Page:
NYTimes Finds Nothing Special About Apple's A4 Chip
Ashlee Vance and Brad Stone co-wrote a story about Apple's A4 chip, that powers the iPad. They didn't find anything special about it.
"I don't see anything that looks that compelling," said Linley Gwennap, a chip analyst at the Linley Group. "It doesn't seem like something all that new, and, if it is, they are not getting far with it."
..."From what we have seen so far, Apple's product seems to stack up evenly with the competition," said Dean McCarron, a chip analyst with Mercury Research. "Clearly, Apple is using their own metric for whatever 'best' is."
They noted that 6 chip designers had left PA Semi, the company that Apple bought, that designed the chip. But that's from a team of more than 150 people.
They also pointed out that, "Designing its own processors burdens Apple with additional engineering costs and potential product delays."
They found nothing special about the A4.
But this is the question they should have asked: Why would Apple spend $278 million, then fund development for another two years, probably investing half-a-billion dollars in creating the A4, if it seems to be similar to what else is on the market?!
Clearly, there is something else in the A4 that is not evident.
Clearly, Apple has big plans to use its own chips as a competitive strategy.
What competitive strategy is gained by having your own chip design capability?
DRM hard wired...
My analysis was that the A4, most probably, has a built-in digital rights management (DRM) system built-in. It's a security dongle with its own processor and graphics processor.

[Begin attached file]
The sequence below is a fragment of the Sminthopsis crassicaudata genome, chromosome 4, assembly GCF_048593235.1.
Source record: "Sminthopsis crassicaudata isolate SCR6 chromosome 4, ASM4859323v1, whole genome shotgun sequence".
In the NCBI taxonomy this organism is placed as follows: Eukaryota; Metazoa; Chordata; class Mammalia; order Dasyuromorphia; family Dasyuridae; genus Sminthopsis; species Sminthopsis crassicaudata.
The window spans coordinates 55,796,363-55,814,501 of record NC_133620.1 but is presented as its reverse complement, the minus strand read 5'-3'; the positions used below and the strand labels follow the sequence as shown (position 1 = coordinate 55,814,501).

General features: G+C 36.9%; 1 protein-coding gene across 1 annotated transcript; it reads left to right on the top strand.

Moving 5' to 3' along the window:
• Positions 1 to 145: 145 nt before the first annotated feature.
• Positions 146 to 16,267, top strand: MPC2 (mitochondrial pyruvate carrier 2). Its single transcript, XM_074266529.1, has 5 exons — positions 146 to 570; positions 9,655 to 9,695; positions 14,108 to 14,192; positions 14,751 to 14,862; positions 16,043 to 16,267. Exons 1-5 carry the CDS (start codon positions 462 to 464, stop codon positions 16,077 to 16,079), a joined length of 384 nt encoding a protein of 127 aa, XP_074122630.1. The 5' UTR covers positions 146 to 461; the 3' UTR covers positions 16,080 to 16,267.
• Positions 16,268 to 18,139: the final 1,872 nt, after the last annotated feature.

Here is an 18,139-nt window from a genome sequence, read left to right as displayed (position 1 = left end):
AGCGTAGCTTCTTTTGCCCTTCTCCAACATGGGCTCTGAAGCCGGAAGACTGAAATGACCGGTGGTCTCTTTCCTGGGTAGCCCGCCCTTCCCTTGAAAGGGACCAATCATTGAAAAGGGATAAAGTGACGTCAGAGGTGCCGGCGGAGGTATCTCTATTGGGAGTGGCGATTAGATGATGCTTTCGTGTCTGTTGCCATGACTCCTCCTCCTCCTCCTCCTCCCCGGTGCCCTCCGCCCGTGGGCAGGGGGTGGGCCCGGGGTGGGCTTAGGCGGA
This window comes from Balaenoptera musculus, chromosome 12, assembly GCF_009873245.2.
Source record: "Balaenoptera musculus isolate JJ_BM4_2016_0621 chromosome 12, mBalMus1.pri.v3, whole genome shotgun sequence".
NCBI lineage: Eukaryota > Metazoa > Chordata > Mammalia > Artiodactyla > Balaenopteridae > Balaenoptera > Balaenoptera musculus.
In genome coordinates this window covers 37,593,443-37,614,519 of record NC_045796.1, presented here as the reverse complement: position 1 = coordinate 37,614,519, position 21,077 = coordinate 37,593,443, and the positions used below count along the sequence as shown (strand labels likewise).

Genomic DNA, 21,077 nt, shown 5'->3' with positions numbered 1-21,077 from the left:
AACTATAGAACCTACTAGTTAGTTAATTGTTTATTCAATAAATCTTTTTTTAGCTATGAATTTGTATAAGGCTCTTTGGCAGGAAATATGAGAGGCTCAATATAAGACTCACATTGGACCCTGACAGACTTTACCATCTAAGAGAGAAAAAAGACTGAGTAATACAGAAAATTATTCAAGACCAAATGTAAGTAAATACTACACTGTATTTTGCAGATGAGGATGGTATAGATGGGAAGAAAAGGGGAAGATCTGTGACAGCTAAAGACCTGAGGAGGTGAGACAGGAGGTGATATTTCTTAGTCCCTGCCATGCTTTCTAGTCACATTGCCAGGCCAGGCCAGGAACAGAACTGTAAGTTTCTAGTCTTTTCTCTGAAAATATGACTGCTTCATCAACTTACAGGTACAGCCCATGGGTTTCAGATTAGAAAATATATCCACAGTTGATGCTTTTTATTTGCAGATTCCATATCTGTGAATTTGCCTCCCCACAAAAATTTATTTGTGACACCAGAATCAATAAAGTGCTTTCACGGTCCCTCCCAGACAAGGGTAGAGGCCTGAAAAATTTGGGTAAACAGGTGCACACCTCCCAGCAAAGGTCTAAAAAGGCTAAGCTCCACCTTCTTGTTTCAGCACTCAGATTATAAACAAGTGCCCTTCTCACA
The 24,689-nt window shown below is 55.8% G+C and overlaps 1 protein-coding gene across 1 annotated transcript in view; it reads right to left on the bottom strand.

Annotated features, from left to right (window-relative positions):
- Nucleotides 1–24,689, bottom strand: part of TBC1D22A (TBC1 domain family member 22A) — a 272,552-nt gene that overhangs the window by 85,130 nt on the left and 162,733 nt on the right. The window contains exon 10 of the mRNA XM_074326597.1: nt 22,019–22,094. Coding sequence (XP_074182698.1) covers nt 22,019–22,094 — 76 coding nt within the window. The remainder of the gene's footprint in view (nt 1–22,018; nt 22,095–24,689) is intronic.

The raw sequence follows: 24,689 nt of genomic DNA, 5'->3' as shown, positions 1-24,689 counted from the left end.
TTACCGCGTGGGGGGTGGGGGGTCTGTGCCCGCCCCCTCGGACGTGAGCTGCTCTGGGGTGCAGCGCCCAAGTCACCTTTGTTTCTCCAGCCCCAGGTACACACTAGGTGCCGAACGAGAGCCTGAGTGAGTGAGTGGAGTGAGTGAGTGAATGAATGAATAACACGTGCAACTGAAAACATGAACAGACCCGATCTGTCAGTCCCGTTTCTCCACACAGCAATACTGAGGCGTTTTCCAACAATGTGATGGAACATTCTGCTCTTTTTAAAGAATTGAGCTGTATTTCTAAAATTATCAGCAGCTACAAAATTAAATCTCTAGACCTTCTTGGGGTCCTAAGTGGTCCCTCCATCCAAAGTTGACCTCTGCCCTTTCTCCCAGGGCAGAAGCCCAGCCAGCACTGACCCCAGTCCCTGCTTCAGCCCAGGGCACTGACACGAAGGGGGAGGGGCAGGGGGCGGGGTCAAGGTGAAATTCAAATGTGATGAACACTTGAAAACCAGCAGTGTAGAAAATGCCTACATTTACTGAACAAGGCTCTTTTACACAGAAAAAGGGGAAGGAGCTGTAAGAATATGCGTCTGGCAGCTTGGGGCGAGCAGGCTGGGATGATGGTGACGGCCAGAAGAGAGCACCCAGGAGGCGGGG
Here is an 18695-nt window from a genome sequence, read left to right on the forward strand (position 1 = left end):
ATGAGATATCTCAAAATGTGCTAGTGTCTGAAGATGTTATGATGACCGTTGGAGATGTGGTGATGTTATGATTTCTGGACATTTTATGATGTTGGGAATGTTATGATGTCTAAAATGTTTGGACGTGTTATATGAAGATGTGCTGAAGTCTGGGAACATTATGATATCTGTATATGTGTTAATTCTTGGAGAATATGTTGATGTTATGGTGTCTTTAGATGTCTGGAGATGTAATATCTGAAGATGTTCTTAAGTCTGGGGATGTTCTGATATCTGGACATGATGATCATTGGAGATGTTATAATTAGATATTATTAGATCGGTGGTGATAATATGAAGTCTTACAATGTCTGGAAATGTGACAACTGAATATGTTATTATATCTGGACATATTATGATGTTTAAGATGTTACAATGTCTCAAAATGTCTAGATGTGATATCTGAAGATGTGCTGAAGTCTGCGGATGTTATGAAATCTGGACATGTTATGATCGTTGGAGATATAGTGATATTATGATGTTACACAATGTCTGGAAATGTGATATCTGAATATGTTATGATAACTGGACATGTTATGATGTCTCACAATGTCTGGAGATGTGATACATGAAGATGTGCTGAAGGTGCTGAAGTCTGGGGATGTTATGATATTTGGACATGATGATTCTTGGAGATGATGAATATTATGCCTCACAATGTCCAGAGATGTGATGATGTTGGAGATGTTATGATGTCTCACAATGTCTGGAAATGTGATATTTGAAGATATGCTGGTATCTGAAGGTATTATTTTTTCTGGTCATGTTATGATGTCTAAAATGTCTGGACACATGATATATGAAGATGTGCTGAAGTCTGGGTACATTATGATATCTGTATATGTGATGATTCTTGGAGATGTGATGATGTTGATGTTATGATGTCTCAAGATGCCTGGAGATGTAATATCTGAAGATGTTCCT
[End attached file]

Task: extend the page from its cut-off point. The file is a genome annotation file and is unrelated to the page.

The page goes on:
By building all of this into the chip, it makes it very difficult to break the security.
If Apple can show it has the strongest DRM around, an unhackable system, then that gives it a competitive advantage. Many media producers want strong DRM.
What if Apple then sold the A4 to others so that they could build devices that contain Apple's DRM technology? Some 'Apple Inside' alongside 'Intel Inside.'
What if it provided the chip for free, or very low cost, subsidized by media sales?
That's a killer competitive advantage.
You can read my analysis here: The Mysterious Apple A4 Chip - Where's MSFT's and GOOG's Chip? - SVW
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Chip supplier to the military...
Ashlee Vance wrote an interesting article in NYTimes about PA Semi in September 2008, six months after the Apple acquisition.
He uncovered an interesting fact about PA Semi, that it's chip designs were popular with the military because of their very low power consumption. When Apple acquired PA Semi, the Pentagon pressured Apple to keep supplying PA's military system builders.
These equipment makers urged the Pentagon to pressure Apple into continuing to supply PA Semi's chips for several years, according to people familiar with the negotiations, who declined to comment on the record because of Pentagon restrictions. Apple eventually caved.
"We are extremely confident and pleased with the direction of PA Semi's silicon availability," said Bret Farnum, a vice president at Extreme Engineering Solutions, which makes specialized computing systems, some of which go to military suppliers. "We have many customers that are going to continue to deploy it for the next four to five years."
Apple declined to comment on matters related to PA Semi, which it operates as a subsidiary.
It's unclear how many of the PA Semi processors will make their way into military systems. Some people I interviewed suggested that Apple could well sell enough of the chips over the next five years to cover the cost of the PA Semi acquisition.